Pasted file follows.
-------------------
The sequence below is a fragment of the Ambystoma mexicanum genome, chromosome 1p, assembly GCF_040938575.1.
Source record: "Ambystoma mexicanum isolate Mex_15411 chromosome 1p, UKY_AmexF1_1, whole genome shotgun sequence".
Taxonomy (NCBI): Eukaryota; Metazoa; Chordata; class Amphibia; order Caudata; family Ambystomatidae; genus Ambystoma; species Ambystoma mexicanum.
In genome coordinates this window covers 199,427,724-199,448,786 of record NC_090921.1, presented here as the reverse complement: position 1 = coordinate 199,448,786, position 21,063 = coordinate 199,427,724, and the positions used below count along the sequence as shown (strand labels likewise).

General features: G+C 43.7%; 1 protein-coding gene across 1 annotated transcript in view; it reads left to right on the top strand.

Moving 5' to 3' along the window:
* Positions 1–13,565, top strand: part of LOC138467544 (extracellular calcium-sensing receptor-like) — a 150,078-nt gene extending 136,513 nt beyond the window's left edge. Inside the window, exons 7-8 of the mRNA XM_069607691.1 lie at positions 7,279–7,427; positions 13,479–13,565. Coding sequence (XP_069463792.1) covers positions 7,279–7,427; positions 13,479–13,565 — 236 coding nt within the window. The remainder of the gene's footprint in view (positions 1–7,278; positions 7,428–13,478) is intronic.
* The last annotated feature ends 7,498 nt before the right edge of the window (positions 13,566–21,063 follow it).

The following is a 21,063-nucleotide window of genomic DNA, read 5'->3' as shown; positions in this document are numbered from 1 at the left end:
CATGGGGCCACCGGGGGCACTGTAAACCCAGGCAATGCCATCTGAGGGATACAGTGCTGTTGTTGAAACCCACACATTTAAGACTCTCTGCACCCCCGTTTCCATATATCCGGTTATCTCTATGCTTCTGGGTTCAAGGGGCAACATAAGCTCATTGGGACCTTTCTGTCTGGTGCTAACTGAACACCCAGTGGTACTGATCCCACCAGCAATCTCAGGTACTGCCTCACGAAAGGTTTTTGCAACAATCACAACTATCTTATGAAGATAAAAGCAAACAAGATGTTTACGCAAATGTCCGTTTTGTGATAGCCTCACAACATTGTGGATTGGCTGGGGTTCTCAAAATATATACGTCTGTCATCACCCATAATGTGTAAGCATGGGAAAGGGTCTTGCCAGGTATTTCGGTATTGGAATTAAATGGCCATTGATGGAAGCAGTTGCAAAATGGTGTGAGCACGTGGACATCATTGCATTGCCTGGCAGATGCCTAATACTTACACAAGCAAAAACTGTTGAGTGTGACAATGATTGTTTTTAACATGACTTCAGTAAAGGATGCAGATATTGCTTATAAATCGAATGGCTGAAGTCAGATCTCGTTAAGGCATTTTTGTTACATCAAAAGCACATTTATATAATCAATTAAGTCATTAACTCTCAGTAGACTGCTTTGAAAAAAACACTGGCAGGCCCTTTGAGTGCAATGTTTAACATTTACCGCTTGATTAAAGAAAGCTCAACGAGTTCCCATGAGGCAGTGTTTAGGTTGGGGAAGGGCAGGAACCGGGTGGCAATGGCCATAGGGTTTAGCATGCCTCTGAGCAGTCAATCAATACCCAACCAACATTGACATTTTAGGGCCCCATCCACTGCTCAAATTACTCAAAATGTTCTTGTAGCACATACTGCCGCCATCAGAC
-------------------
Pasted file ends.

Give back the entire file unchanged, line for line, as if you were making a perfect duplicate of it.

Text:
The sequence below is a fragment of the Ambystoma mexicanum genome, chromosome 1p, assembly GCF_040938575.1.
Source record: "Ambystoma mexicanum isolate Mex_15411 chromosome 1p, UKY_AmexF1_1, whole genome shotgun sequence".
Taxonomy (NCBI): Eukaryota; Metazoa; Chordata; class Amphibia; order Caudata; family Ambystomatidae; genus Ambystoma; species Ambystoma mexicanum.
In genome coordinates this window covers 199,427,724-199,448,786 of record NC_090921.1, presented here as the reverse complement: position 1 = coordinate 199,448,786, position 21,063 = coordinate 199,427,724, and the positions used below count along the sequence as shown (strand labels likewise).

General features: G+C 43.7%; 1 protein-coding gene across 1 annotated transcript in view; it reads left to right on the top strand.

Moving 5' to 3' along the window:
* Positions 1–13,565, top strand: part of LOC138467544 (extracellular calcium-sensing receptor-like) — a 150,078-nt gene extending 136,513 nt beyond the window's left edge. Inside the window, exons 7-8 of the mRNA XM_069607691.1 lie at positions 7,279–7,427; positions 13,479–13,565. Coding sequence (XP_069463792.1) covers positions 7,279–7,427; positions 13,479–13,565 — 236 coding nt within the window. The remainder of the gene's footprint in view (positions 1–7,278; positions 7,428–13,478) is intronic.
* The last annotated feature ends 7,498 nt before the right edge of the window (positions 13,566–21,063 follow it).

The following is a 21,063-nucleotide window of genomic DNA, read 5'->3' as shown; positions in this document are numbered from 1 at the left end:
CATGGGGCCACCGGGGGCACTGTAAACCCAGGCAATGCCATCTGAGGGATACAGTGCTGTTGTTGAAACCCACACATTTAAGACTCTCTGCACCCCCGTTTCCATATATCCGGTTATCTCTATGCTTCTGGGTTCAAGGGGCAACATAAGCTCATTGGGACCTTTCTGTCTGGTGCTAACTGAACACCCAGTGGTACTGATCCCACCAGCAATCTCAGGTACTGCCTCACGAAAGGTTTTTGCAACAATCACAACTATCTTATGAAGATAAAAGCAAACAAGATGTTTACGCAAATGTCCGTTTTGTGATAGCCTCACAACATTGTGGATTGGCTGGGGTTCTCAAAATATATACGTCTGTCATCACCCATAATGTGTAAGCATGGGAAAGGGTCTTGCCAGGTATTTCGGTATTGGAATTAAATGGCCATTGATGGAAGCAGTTGCAAAATGGTGTGAGCACGTGGACATCATTGCATTGCCTGGCAGATGCCTAATACTTACACAAGCAAAAACTGTTGAGTGTGACAATGATTGTTTTTAACATGACTTCAGTAAAGGATGCAGATATTGCTTATAAATCGAATGGCTGAAGTCAGATCTCGTTAAGGCATTTTTGTTACATCAAAAGCACATTTATATAATCAATTAAGTCATTAACTCTCAGTAGACTGCTTTGAAAAAAACACTGGCAGGCCCTTTGAGTGCAATGTTTAACATTTACCGCTTGATTAAAGAAAGCTCAACGAGTTCCCATGAGGCAGTGTTTAGGTTGGGGAAGGGCAGGAACCGGGTGGCAATGGCCATAGGGTTTAGCATGCCTCTGAGCAGTCAATCAATACCCAACCAACATTGACATTTTAGGGCCCCATCCACTGCTCAAATTACTCAAAATGTTCTTGTAGCACATACTGCCGCCATCAGAC